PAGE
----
Approximately 70 million Americans suffer from one sleep disorder or another. Sleep disorders are characterized by any conditions that prevent a person from getting restful sleep. The dangerous part isn’t the actual sleep loss, but the dysfunction it causes during waking hours when we are driving, operating machinery and so forth. Sleep disorders also can lead to serious stress and other health consequences.
Listed below are some of the most common sleep disorders:
Insomnia is, by far, the most common sleep disorder, affecting nearly 60 percent of U.S. adults at least one night each week. Common symptoms of insomnia include difficulty getting to sleep and waking before it is time to get up. There are many factors that can contribute to insomnia, including stress and underlying medical conditions. Typical treatments include sleeping pills and behaviorial therapy.
Sleep apnea is the second most common sleep disorder and affects approximately 20 million Americans. This disorder causes people to stop breathing abruptly while they are asleep. This causes loud, labored snoring and stressful sleep interruptions frequently throughout the night.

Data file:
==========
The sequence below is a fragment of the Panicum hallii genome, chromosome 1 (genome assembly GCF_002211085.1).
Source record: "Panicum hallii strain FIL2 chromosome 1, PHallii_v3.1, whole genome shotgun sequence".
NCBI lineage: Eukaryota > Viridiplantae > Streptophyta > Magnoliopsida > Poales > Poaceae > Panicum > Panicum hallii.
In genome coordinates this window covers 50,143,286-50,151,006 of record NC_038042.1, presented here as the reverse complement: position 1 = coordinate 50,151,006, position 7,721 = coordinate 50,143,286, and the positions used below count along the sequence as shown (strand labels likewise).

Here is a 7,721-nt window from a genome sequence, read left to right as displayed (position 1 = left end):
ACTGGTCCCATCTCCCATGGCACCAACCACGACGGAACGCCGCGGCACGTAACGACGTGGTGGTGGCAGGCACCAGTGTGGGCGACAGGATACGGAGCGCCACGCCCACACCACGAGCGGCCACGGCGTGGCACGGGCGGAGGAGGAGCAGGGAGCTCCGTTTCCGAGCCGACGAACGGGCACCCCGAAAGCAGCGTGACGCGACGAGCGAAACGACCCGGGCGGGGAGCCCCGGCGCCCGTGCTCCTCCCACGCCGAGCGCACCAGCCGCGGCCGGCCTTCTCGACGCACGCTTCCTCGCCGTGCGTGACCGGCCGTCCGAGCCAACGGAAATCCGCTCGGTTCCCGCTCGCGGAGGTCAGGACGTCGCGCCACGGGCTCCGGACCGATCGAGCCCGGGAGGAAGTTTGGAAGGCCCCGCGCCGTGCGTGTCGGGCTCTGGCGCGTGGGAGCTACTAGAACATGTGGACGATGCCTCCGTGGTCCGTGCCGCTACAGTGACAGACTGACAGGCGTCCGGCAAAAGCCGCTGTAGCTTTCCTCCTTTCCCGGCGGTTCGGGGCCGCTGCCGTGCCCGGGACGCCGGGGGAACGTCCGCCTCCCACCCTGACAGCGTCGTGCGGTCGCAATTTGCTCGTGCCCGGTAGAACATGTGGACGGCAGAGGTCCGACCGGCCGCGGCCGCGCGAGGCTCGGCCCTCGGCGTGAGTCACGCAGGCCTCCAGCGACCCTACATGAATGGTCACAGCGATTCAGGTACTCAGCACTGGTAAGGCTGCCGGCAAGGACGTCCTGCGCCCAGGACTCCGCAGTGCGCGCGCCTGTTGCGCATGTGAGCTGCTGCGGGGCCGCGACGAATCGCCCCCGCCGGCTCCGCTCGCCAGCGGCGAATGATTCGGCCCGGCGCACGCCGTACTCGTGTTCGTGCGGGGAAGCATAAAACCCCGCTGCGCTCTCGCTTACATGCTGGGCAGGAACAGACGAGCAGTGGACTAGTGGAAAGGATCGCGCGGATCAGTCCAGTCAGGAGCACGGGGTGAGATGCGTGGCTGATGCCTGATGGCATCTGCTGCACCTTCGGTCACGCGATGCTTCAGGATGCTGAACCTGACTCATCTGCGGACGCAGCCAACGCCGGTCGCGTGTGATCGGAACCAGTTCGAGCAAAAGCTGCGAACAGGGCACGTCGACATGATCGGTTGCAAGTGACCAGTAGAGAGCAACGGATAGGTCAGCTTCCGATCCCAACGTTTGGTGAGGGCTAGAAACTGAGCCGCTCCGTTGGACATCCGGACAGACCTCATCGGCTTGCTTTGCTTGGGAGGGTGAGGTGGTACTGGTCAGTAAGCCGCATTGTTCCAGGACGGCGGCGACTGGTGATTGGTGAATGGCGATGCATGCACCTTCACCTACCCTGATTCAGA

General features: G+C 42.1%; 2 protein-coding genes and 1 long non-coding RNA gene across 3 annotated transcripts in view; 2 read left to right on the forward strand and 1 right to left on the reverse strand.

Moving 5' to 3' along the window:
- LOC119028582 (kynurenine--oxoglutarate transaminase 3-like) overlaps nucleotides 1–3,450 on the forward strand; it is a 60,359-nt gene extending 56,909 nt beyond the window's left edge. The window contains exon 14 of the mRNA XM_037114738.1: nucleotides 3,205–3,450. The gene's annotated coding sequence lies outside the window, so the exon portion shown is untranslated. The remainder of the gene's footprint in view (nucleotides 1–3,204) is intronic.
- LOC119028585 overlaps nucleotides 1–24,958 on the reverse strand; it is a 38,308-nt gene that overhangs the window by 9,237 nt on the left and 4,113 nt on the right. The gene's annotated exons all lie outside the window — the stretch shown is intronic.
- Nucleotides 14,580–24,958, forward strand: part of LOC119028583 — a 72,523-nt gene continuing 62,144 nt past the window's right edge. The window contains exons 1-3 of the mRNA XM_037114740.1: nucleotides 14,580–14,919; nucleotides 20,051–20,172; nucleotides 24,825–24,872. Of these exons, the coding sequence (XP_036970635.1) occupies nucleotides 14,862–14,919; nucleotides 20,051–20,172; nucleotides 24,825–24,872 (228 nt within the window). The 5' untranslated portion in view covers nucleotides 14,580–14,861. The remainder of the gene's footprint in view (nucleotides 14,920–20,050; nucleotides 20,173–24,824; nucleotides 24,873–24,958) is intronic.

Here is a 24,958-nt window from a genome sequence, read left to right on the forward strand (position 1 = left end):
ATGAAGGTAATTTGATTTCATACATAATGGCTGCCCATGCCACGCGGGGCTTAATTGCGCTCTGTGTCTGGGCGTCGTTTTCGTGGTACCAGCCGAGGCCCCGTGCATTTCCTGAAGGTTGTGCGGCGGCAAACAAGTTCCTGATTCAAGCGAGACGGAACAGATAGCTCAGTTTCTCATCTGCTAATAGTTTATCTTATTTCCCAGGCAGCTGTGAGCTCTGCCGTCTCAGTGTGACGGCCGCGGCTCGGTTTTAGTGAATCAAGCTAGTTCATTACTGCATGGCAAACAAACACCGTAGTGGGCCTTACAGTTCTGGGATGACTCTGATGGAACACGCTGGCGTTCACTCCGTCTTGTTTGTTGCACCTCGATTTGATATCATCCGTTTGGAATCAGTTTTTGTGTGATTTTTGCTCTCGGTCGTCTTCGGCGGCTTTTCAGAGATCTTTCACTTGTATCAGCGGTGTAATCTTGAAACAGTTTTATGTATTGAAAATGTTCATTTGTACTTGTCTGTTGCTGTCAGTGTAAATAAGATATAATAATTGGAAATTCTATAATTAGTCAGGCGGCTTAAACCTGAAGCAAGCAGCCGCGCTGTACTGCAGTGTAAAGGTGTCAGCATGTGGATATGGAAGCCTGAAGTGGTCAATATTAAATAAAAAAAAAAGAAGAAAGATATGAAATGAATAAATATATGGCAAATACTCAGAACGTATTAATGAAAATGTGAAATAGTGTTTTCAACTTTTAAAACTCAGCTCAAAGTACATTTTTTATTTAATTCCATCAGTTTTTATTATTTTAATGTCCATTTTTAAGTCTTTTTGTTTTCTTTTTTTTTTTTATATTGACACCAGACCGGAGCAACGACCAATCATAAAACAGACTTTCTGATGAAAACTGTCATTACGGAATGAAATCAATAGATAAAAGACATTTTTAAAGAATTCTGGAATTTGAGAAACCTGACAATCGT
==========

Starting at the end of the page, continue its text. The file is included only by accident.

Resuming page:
Narcolepsy is one of the most dangerous sleep disorders. It’s rare, affecting only roughly 100,000 Americans. The condition causes a dysfunction in the brain mechanisms that manage sleeping and waking—causing a person to instantly fall asleep while talking, walking, driving, climbing stairs or working. Most narcoleptics are extremely fatigued during the daytime hours and can also suffer from hallucinations, muscle deterioration, sleep paralysis, and fainting.
Sleepwalking is a sleep disorder that mainly afflicts children in deep sleep where the brain continues to sleep but the body to act as though it is awake for short periods of time. Only 10 percent of children are affected by sleepwalking and most outgrow it during their teenage years. Sleepwalking is often associated with fever, sickness, medication, or stress, and sleepwalkers almost never remember what they do or say during an episode.